Implementation science research points to the importance of improving implementation fidelity to improve outcomes and sustainability of interventions. Despite our growing understanding of factors related to implementation in K-12 settings, much less is known about factors influencing implementation in early childhood education contexts. Understanding factors related to how well early childhood educators implement an intervention is critical to developing ways to improve implementation fidelity and ultimately education quality. The current study explored how teacher beliefs and experiences were related to initial uptake and later implementation in a sample of 87 early childhood educators implementing a novel comprehensive curriculum, STREAMin3. Across teacher dosage, classroom dosage, and teacher responsiveness, teachers with more positive initial perceptions of the curriculum had higher implementation. Teacher stress and perception of center climate were inconsistently related to implementation. Public preschool teachers and teachers with fewer years of teaching experience also reported higher levels of implementation. Implications for supporting teachers to improve implementation fidelity are discussed. (author abstract)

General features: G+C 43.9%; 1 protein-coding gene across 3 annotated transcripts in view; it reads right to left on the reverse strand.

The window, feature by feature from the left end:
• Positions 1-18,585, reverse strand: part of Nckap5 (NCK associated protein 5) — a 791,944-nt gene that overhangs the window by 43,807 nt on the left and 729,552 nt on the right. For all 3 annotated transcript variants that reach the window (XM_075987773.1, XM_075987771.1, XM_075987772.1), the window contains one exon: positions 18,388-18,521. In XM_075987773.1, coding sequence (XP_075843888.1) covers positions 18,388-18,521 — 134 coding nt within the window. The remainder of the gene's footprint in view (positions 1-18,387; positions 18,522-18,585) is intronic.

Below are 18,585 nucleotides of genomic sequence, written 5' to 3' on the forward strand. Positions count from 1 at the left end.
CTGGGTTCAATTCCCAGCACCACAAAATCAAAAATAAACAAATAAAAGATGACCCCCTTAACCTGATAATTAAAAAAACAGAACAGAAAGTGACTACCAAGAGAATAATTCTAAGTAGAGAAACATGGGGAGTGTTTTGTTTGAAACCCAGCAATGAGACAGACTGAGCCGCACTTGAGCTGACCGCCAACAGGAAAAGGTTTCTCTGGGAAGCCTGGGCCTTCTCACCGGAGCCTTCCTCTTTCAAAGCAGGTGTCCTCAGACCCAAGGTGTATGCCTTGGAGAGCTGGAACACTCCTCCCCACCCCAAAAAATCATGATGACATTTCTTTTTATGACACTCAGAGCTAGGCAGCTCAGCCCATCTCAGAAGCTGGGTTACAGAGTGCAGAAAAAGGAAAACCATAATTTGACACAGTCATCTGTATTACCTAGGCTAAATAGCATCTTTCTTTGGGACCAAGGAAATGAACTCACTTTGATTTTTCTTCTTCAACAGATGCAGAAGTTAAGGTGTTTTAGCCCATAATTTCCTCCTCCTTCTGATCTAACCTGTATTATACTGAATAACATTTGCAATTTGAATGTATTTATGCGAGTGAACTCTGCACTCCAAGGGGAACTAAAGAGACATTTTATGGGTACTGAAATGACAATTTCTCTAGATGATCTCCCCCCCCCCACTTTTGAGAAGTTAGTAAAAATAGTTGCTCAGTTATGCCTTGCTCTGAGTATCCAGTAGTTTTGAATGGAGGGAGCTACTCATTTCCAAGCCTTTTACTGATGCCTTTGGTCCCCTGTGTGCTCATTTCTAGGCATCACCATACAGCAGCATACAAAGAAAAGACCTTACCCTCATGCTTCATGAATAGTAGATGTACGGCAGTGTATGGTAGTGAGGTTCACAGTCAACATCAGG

Identifying teacher beliefs and experiences associated with curriculum implementation fidelity in early childhood education
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